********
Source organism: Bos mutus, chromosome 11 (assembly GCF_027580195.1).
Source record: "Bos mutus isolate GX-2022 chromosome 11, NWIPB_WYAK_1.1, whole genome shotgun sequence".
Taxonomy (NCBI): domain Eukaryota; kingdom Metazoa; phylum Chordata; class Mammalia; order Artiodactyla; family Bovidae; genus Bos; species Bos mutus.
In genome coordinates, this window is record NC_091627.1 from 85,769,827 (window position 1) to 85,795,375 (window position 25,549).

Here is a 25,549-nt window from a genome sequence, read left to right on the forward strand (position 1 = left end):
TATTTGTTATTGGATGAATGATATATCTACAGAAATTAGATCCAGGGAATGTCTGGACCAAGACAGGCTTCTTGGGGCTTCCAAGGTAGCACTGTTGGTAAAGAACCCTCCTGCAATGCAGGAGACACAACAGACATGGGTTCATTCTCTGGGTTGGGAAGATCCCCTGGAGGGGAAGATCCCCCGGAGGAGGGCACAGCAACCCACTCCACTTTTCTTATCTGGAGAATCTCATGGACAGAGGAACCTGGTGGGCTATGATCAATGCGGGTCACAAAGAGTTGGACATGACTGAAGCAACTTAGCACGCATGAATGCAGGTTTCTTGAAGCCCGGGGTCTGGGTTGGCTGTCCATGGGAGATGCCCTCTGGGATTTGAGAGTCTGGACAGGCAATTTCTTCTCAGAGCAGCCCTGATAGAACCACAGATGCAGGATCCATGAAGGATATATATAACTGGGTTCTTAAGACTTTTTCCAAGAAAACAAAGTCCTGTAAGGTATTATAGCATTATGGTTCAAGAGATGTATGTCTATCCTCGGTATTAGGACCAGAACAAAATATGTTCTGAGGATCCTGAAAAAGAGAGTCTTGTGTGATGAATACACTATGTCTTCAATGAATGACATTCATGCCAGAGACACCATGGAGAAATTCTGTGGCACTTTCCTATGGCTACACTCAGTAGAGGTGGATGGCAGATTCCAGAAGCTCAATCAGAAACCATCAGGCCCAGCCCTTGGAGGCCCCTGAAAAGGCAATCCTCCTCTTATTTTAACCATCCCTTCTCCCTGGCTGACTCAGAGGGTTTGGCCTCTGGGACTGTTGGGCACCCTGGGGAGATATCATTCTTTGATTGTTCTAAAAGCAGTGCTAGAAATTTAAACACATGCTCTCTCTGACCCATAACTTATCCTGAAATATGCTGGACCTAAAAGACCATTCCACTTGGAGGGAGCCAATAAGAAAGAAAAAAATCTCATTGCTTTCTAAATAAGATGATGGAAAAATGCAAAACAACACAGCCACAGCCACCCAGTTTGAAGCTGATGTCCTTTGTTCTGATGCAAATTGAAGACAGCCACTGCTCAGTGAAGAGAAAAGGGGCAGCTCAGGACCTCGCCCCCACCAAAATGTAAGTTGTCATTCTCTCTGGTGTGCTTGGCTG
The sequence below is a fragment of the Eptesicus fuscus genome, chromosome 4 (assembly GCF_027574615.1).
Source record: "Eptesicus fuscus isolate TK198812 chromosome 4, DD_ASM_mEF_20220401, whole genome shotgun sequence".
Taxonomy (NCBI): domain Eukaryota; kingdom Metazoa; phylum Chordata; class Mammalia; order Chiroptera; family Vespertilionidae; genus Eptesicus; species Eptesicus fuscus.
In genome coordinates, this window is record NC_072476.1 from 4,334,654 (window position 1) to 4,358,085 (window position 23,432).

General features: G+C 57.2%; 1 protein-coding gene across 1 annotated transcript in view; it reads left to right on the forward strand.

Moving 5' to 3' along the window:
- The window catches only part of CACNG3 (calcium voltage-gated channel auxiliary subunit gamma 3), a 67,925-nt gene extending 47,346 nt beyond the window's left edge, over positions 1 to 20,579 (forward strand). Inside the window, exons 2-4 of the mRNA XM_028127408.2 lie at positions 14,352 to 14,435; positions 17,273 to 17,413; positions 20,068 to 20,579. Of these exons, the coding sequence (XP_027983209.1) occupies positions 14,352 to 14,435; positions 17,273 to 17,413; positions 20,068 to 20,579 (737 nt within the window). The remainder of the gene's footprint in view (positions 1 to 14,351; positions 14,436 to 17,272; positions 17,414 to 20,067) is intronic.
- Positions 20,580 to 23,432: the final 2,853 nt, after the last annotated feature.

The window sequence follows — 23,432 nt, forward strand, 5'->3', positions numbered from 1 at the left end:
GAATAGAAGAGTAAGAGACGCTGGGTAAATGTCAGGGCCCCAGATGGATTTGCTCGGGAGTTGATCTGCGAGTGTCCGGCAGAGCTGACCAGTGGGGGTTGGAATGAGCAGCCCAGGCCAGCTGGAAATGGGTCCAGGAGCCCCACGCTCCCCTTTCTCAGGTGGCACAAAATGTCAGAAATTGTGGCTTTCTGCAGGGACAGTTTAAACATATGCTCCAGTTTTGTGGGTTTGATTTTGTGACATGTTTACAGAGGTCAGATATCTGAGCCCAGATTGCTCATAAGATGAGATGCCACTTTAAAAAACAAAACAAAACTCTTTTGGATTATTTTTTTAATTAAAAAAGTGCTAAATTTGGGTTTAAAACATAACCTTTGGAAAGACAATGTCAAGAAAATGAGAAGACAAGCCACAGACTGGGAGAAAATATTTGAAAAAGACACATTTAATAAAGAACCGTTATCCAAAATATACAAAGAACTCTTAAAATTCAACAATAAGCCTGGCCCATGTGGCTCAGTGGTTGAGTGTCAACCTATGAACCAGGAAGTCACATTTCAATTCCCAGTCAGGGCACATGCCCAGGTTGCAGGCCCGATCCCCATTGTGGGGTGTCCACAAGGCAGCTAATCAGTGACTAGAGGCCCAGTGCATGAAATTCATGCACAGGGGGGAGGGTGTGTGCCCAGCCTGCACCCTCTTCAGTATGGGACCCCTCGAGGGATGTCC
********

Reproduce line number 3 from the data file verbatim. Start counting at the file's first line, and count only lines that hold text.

Taxonomy (NCBI): domain Eukaryota; kingdom Metazoa; phylum Chordata; class Mammalia; order Artiodactyla; family Bovidae; genus Bos; species Bos mutus.